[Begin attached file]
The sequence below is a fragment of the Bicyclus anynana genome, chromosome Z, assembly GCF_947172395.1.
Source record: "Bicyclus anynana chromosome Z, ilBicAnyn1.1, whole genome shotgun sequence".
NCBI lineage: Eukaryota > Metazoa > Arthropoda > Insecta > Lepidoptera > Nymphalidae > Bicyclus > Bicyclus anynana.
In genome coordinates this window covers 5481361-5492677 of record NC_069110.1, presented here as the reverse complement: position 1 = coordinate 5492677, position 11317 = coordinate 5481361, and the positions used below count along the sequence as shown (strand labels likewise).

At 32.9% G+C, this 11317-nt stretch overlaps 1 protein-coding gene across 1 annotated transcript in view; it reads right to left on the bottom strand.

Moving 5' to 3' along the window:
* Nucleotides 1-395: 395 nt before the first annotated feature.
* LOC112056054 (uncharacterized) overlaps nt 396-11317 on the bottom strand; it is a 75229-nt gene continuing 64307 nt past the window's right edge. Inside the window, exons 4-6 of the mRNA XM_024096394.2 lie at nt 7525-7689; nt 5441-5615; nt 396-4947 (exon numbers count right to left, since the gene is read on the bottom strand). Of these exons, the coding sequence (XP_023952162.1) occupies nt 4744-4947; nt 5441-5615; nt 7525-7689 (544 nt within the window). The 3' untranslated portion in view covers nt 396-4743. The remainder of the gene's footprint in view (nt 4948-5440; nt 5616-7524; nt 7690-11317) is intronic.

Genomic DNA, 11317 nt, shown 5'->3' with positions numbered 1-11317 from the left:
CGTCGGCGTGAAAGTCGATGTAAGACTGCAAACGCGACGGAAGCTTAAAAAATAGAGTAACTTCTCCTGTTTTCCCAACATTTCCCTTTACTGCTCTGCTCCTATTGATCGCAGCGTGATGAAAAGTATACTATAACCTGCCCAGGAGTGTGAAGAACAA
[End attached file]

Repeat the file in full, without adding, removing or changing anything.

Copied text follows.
The sequence below is a fragment of the Bicyclus anynana genome, chromosome Z, assembly GCF_947172395.1.
Source record: "Bicyclus anynana chromosome Z, ilBicAnyn1.1, whole genome shotgun sequence".
NCBI lineage: Eukaryota > Metazoa > Arthropoda > Insecta > Lepidoptera > Nymphalidae > Bicyclus > Bicyclus anynana.
In genome coordinates this window covers 5481361-5492677 of record NC_069110.1, presented here as the reverse complement: position 1 = coordinate 5492677, position 11317 = coordinate 5481361, and the positions used below count along the sequence as shown (strand labels likewise).

At 32.9% G+C, this 11317-nt stretch overlaps 1 protein-coding gene across 1 annotated transcript in view; it reads right to left on the bottom strand.

Moving 5' to 3' along the window:
* Nucleotides 1-395: 395 nt before the first annotated feature.
* LOC112056054 (uncharacterized) overlaps nt 396-11317 on the bottom strand; it is a 75229-nt gene continuing 64307 nt past the window's right edge. Inside the window, exons 4-6 of the mRNA XM_024096394.2 lie at nt 7525-7689; nt 5441-5615; nt 396-4947 (exon numbers count right to left, since the gene is read on the bottom strand). Of these exons, the coding sequence (XP_023952162.1) occupies nt 4744-4947; nt 5441-5615; nt 7525-7689 (544 nt within the window). The 3' untranslated portion in view covers nt 396-4743. The remainder of the gene's footprint in view (nt 4948-5440; nt 5616-7524; nt 7690-11317) is intronic.

Genomic DNA, 11317 nt, shown 5'->3' with positions numbered 1-11317 from the left:
CGTCGGCGTGAAAGTCGATGTAAGACTGCAAACGCGACGGAAGCTTAAAAAATAGAGTAACTTCTCCTGTTTTCCCAACATTTCCCTTTACTGCTCTGCTCCTATTGATCGCAGCGTGATGAAAAGTATACTATAACCTGCCCAGGAGTGTGAAGAACAA